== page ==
his swearing-in ceremony
"Grappling with matters
such as climate change, the environment,
the European Union, is becoming too complex,
even for experienced but non-specialist politicians"
On Wednesday June 6, Giuseppe Conte, an obscure academic handpicked by a coalition between the far-right League party and the anti-establishment Five Star Movement to be prime minister, secured the Parliament's backing.
He already made clear that banging his fist in Brussels to relax the Eurozone's rigorous budget rules is high on his list of priorities.
He also seems keen
on getting cozy with Russia.
Among all the drama and the coattail-riding, one thing about Italy's new government has almost gone unnoticed:
The Conte cabinet is a chimeric organism.
Within it, populist and extremist politicians cohabit with the very best of Italy's technocratic elite.
While both the League's Matteo Salvini and Five Star's Luigi Di Maio have been assigned ministerial posts to pursue their political hobby horses, the key levers of power are in technocratic hands:
The whole thing seems odd:
These guys should be at each other's throat. Yet they are ruling together...
His theory is that, far from being foes, technocracy and populism are increasingly becoming allies in a war against a common enemy:
In Italy's case, this is so obvious to be almost didactic.
The Five Star Movement started off in 2009 on the proposition that traditional politics was no longer fit for purpose, and that the parliamentary process should give way to direct democracy instead (the Conte cabinet features a Department for Parliament and direct democracy).
They took pride in running online primaries that allowed anyone to run for office under the Five Star banner - according to the principle that ordinary citizens rather than professional politicians should be in power.
But when they actually won the elections, the Five Star bunch realized that they had not enough experience to actually run a country.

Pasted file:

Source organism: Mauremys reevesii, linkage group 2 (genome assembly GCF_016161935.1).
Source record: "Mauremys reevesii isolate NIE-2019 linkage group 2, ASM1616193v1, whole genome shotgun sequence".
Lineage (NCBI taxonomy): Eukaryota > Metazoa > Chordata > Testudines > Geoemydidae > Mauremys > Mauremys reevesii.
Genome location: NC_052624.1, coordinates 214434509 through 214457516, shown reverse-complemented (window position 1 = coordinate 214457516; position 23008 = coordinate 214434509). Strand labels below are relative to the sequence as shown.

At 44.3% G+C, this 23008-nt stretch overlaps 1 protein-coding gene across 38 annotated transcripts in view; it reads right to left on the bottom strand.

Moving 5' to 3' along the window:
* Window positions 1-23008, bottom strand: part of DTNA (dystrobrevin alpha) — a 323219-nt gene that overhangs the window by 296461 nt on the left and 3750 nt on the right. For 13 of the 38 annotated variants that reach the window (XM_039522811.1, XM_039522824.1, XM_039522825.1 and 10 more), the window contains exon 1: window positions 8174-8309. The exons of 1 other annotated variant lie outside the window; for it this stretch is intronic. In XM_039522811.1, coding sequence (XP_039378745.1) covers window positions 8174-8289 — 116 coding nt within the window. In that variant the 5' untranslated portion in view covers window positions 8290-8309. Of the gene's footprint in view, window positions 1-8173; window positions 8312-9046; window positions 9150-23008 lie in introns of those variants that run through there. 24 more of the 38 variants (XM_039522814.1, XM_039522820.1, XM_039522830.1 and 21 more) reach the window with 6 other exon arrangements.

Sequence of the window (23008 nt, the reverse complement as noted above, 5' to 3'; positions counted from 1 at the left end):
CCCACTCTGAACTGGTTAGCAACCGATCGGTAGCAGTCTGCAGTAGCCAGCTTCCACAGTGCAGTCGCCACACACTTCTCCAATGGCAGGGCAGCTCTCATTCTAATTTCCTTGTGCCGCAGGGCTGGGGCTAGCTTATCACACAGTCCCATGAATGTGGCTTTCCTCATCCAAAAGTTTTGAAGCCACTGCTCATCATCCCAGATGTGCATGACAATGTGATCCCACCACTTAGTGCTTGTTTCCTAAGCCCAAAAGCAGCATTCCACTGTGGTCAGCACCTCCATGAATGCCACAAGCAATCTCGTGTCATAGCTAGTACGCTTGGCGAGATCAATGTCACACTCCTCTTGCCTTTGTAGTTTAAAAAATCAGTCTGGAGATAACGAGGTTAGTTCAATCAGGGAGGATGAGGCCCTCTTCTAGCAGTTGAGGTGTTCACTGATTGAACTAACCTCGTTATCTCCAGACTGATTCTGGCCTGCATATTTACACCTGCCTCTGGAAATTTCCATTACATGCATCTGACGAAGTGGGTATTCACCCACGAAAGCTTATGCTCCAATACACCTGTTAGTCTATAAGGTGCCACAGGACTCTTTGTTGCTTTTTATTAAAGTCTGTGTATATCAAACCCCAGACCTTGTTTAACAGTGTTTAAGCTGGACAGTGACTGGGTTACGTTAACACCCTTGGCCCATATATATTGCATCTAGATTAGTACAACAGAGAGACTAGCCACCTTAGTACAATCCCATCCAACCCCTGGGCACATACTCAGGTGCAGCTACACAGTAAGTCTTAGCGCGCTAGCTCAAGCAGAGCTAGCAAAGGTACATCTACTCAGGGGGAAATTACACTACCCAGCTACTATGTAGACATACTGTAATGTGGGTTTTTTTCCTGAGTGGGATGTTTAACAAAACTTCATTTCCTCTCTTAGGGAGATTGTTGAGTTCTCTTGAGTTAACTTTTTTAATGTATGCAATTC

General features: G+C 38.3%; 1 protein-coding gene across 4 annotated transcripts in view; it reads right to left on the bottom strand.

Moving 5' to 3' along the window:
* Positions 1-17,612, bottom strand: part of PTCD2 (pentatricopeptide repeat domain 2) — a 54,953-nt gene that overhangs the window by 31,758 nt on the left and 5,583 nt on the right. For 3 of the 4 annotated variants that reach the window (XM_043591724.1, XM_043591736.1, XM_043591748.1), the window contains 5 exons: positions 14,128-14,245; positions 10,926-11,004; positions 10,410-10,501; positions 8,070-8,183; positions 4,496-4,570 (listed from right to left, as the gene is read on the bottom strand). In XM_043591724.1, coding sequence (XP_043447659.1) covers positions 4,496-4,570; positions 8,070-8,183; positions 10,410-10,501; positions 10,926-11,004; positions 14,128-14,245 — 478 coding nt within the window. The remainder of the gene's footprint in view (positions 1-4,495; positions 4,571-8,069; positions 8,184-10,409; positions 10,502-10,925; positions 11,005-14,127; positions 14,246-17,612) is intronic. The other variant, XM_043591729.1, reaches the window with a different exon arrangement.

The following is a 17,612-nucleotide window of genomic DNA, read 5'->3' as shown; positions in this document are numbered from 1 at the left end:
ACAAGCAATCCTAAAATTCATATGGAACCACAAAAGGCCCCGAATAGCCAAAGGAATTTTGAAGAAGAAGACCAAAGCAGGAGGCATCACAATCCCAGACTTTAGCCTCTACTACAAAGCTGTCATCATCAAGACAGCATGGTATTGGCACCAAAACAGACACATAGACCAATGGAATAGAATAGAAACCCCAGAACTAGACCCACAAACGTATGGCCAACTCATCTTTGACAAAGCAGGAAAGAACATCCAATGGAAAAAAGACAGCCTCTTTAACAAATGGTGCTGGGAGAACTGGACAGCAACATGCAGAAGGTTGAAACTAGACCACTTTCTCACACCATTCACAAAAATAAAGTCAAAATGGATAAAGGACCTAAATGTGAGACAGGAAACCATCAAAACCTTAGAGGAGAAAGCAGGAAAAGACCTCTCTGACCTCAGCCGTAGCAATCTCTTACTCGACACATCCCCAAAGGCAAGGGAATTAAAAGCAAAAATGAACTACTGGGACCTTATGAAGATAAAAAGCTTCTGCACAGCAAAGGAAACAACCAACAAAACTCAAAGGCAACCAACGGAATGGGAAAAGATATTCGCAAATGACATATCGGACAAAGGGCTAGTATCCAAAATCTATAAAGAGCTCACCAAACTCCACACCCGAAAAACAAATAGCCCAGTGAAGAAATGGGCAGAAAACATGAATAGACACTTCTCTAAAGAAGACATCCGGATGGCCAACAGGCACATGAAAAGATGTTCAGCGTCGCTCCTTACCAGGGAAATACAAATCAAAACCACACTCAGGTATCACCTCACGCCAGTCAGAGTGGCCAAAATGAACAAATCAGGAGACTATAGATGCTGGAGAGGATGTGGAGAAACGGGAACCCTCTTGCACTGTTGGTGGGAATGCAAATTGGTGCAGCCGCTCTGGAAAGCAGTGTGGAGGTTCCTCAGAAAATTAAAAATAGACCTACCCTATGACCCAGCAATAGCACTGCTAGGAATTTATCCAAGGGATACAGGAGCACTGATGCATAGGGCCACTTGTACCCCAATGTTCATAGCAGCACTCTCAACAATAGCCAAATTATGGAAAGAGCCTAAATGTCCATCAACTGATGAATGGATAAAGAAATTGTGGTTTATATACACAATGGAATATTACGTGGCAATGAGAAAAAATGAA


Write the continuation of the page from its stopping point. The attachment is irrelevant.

So they called the professors in.
He says that the very same reasons that are catapulting populists into power - popular discontent with globalization, economic crisis, technological disruption - also mean that running a country has never been harder for inexperienced upstarts.
People in this and other countries might well have had enough of experts, but they still need them - whether to calm down the bond markets, or even to implement a populist agenda without making an utter mess of it.
Its ambitious - if half-baked - vision of a futuristic internet-powered society always presupposed the injection of huge doses of technocracy.
Its flagship proposal for a "citizenship income" - a vast unemployment benefit reform, often misleadingly touted as an Universal Basic Income program - will need a lot of technical expertise to be pulled off. (Not to mention all the eggheads you'll need to transform colossally bureaucratic Italy into a direct democracy.)
While Italy is the first Western European case of pure techno-populism, Castellani thinks that similar dynamics have already started manifesting elsewhere.
He gives the example of French President Emmanuel Macron, whose brand of personalistic, disintermediated politics goes hand in hand with a cabinet stuffed with apolitical wonks.
And one could make the case that the way the uber-populist Brexit project fell into the lap of Theresa May - possibly the most technocratic of the Conservative roster - was a very British case of techno-populism.
Whatever you make of it, Castellani thinks that the Conte's cabinet is the Ghost of Many Governments Yet To Come...
In his opinion, the unrelenting global forces that gave us everything from Trump to Orban will keep mortifying traditional parties and rewarding populists; they will also make it impossible for populists to really govern without the help of technocrats.
Techno-populism might be 'the new normal'...